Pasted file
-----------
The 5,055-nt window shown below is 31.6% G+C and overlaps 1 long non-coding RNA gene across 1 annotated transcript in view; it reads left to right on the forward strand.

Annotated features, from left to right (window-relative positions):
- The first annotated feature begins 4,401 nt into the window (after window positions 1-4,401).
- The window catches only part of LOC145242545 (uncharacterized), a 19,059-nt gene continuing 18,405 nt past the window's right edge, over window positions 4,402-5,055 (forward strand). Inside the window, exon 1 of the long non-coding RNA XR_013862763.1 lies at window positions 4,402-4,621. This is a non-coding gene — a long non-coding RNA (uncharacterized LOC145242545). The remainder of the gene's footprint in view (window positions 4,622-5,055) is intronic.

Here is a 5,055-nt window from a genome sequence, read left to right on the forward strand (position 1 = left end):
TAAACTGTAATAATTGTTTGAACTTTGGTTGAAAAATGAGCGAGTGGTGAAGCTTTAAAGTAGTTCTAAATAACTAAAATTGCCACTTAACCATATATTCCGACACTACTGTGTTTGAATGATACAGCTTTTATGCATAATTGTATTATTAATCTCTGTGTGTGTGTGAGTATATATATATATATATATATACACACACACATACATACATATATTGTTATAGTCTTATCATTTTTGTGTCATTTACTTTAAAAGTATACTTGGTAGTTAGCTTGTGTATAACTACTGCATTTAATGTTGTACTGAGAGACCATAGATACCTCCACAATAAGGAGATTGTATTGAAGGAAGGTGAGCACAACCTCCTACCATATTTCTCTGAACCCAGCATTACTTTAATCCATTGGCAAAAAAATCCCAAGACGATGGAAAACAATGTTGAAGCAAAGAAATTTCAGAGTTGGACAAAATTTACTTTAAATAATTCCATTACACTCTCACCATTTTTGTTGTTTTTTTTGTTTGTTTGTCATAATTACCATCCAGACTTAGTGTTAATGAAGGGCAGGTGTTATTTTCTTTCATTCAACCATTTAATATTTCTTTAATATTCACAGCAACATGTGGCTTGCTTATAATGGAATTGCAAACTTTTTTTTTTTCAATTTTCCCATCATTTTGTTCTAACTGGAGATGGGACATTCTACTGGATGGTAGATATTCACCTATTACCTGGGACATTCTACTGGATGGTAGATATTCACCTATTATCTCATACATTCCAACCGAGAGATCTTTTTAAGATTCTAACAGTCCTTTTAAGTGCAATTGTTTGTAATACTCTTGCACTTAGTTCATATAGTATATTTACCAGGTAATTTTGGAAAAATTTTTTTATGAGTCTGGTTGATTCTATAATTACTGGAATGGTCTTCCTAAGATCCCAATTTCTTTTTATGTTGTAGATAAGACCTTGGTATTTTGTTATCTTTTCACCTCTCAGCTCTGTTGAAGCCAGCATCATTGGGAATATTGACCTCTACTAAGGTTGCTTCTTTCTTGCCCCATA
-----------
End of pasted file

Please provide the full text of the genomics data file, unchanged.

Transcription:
The 5,055-nt window shown below is 31.6% G+C and overlaps 1 long non-coding RNA gene across 1 annotated transcript in view; it reads left to right on the forward strand.

Annotated features, from left to right (window-relative positions):
- The first annotated feature begins 4,401 nt into the window (after window positions 1-4,401).
- The window catches only part of LOC145242545 (uncharacterized), a 19,059-nt gene continuing 18,405 nt past the window's right edge, over window positions 4,402-5,055 (forward strand). Inside the window, exon 1 of the long non-coding RNA XR_013862763.1 lies at window positions 4,402-4,621. This is a non-coding gene — a long non-coding RNA (uncharacterized LOC145242545). The remainder of the gene's footprint in view (window positions 4,622-5,055) is intronic.

Here is a 5,055-nt window from a genome sequence, read left to right on the forward strand (position 1 = left end):
TAAACTGTAATAATTGTTTGAACTTTGGTTGAAAAATGAGCGAGTGGTGAAGCTTTAAAGTAGTTCTAAATAACTAAAATTGCCACTTAACCATATATTCCGACACTACTGTGTTTGAATGATACAGCTTTTATGCATAATTGTATTATTAATCTCTGTGTGTGTGTGAGTATATATATATATATATATATACACACACACATACATACATATATTGTTATAGTCTTATCATTTTTGTGTCATTTACTTTAAAAGTATACTTGGTAGTTAGCTTGTGTATAACTACTGCATTTAATGTTGTACTGAGAGACCATAGATACCTCCACAATAAGGAGATTGTATTGAAGGAAGGTGAGCACAACCTCCTACCATATTTCTCTGAACCCAGCATTACTTTAATCCATTGGCAAAAAAATCCCAAGACGATGGAAAACAATGTTGAAGCAAAGAAATTTCAGAGTTGGACAAAATTTACTTTAAATAATTCCATTACACTCTCACCATTTTTGTTGTTTTTTTTGTTTGTTTGTCATAATTACCATCCAGACTTAGTGTTAATGAAGGGCAGGTGTTATTTTCTTTCATTCAACCATTTAATATTTCTTTAATATTCACAGCAACATGTGGCTTGCTTATAATGGAATTGCAAACTTTTTTTTTTTCAATTTTCCCATCATTTTGTTCTAACTGGAGATGGGACATTCTACTGGATGGTAGATATTCACCTATTACCTGGGACATTCTACTGGATGGTAGATATTCACCTATTATCTCATACATTCCAACCGAGAGATCTTTTTAAGATTCTAACAGTCCTTTTAAGTGCAATTGTTTGTAATACTCTTGCACTTAGTTCATATAGTATATTTACCAGGTAATTTTGGAAAAATTTTTTTATGAGTCTGGTTGATTCTATAATTACTGGAATGGTCTTCCTAAGATCCCAATTTCTTTTTATGTTGTAGATAAGACCTTGGTATTTTGTTATCTTTTCACCTCTCAGCTCTGTTGAAGCCAGCATCATTGGGAATATTGACCTCTACTAAGGTTGCTTCTTTCTTGCCCCATA